I still occasionally see myself as a reader for the poorly read, and judging from the replies and retorts that he elicits, Decius is often poorly read, both by those intending to counter him, and by those wishing to concur. By some he is tossed aside for being distasteful and repugnant. Others discount him for adopting a pen name, or scold him for the defect of hyperbole. Still more, with no understanding of what he has written, acclaim him for appearing a friend rather than a foe among the partisan lines. To chastise anonymity is to denigrate the independent force of writing, which even when nominatively claimed, always retains the capacity to overstep any assumed boundary of authorial voice. The literary prudes who scorn hyperbole do no more than make a fetish of dispassion. They are marmish scolds who would complain of a polemic’s combativeness without pausing to consider whether that character is the polemic’s point. The partisans are rank counters, not readers. And I mind the uninteresting more than the distasteful and repugnant. The Devil would have no draw were he not so intriguing.
Whatever his vices, Decius is intriguing. His writings are alive and compelling, which is more than one can say for the mass of contemporary scripted ephemera. Reading his unfashionable, even anachronistic dialect refashioned to speak to modern politics elicits an antiquarian delight, and his work is a reminder that our political language could be more vibrant and expansive if anyone bothered to read old books. There is also something marvelous about a conservative writer breaking with the complacent vapidity of that label to advocate for a brash and extraordinary political convulsion. Of course, the aim of this upheaval, as Decius views it, is to restore the nation to its rightful and righteous footing and thus conserve it. In this way the radical, that which acts upon the root and the “heart of our problems,” is transformed into the conservational.
I should expect a Straussian to make arguments of this sort, as they still see merit in a cannon that contains the models and understandings to craft them. And if those arguments sound dissonant with the common tunes, if they explode the accepted conservative intellectual context, if they seek a new, politically effective intellectual alignment, then by all means let Decius “apply what little political education” he has to the “task of understanding” this new prince and these new times. After all, there can be no thinkers, great or otherwise, without the boldness to break from the accepted and the average.
Draw back to the generality, and Decius’s politics could be the basis for a potent movement, animating to its adherents and abhorrent to its antagonists. Having freed himself from the bromidic hymns that lulled so many into waking slumber, his temerity and indiscretion could make our politics at once richer, wider, livelier, and also considerably more harrowing. But the general cannot here be detached from the particular. For the particular is more boor than Borgia, more louse than Lorenzo. An inveterate vulgarian, bereft of all “experience in things beautiful,” Decius’s intended is so tempestuously unthinking that he mistakes the cheap noise of his vanity fair for the highest in human experience. That this base and obnoxious blunder is more kakistocrat than statesman, Decius admits with mordant understatement when he characterizes him as “worse than imperfect.”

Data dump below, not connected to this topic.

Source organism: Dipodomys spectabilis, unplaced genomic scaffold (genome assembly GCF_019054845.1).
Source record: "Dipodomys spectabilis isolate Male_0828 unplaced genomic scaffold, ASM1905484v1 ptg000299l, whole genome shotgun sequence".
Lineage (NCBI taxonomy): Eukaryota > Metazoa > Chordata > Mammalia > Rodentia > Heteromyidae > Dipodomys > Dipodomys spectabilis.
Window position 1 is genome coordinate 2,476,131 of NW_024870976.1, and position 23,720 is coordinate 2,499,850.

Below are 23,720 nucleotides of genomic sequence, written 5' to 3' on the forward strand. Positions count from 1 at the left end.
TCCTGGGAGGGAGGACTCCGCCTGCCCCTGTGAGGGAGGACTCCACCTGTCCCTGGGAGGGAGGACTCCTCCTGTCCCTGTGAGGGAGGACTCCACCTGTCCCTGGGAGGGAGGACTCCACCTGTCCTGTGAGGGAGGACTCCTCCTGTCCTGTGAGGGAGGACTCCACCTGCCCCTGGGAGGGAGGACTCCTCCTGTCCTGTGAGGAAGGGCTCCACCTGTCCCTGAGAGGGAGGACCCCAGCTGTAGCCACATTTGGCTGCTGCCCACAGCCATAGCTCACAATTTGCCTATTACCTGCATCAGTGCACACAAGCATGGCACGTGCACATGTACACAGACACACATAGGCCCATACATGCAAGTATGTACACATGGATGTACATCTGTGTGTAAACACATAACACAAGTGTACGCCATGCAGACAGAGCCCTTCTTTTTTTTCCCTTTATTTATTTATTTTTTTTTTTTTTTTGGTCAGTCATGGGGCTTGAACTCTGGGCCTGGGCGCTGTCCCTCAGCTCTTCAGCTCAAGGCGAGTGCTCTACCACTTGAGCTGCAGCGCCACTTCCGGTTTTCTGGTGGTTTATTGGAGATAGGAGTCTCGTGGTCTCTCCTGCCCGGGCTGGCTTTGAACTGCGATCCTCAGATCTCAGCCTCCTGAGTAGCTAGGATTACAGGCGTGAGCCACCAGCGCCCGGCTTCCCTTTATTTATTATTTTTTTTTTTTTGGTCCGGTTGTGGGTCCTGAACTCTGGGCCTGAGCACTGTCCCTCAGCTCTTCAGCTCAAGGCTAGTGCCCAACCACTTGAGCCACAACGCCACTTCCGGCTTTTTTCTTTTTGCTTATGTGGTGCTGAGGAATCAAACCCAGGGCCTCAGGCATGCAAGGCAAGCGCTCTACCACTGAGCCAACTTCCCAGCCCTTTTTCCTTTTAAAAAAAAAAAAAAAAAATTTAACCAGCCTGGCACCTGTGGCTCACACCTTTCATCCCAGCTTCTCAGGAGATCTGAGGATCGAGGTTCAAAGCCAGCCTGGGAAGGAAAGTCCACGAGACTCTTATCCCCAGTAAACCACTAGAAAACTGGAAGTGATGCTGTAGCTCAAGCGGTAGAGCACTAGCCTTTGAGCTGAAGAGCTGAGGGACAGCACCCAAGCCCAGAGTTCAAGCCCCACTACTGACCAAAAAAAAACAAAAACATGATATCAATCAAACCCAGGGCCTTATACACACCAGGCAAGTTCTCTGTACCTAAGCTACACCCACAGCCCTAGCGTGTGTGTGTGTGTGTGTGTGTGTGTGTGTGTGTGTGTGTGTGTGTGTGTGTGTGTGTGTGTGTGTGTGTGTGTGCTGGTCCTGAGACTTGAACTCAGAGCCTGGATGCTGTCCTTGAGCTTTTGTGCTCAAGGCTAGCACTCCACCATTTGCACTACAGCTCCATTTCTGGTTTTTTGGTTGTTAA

Why the elevation of a fatuous rake to the presidency would disrupt the administrative state rather than create a power vacuum that it readily fills, and why the installation of an incompetent lout should stave off or reverse the decline of the republic, remain mysteries. Decius’s faith appears more wistful than real, an effect, one suspects, of the cavalier freedom obtained when someone asks repeatedly what difference does it make, and answers in each instance that it makes no difference at all. He resists the admission, but Decius has already accepted the inevitable: for things of this world the end must come and does come. Against this certainty, something – anything – too often appears preferable to nothing. At least disruption stands against the wretched sadness of despair, and even when ungrounded, even when futile, desperate hope can be strangely persuasive.
The worth that radiated axiomatically from a man the Romans called his dignitas. The public character of this worth was his auctoritas, a word that spoke to the capacity of a man to reign without rule by virtue of his presence and opinion. In auctoritas, Caesaristic dictatorship was uniquely devoid. When Decius writes that though “We can lament … the lack of a great statesman to address the fundamental issues of our time,” and yet concludes that, in want of anyone adequate, “we have no choice but to make do” with one so deficient, he submits to dignity’s loss, both for the republic and for himself. It is true an able prince, statesman or otherwise, must know how not to be good, but it is false that the irredeemable should willfully hail a Savonarola or an Agathocles.
Full of fever dreams, he envisaged the elixir for which he yearned. But remedies are poisons carefully selected and dosed, and fearful desperation gives no warrant to lunge for whatever phantasmic pharmakon conjures before the eye. Peer intensely into the depths and an esoteric mirage is apt to manifest. Fear and desire dance like shades behind the shadows.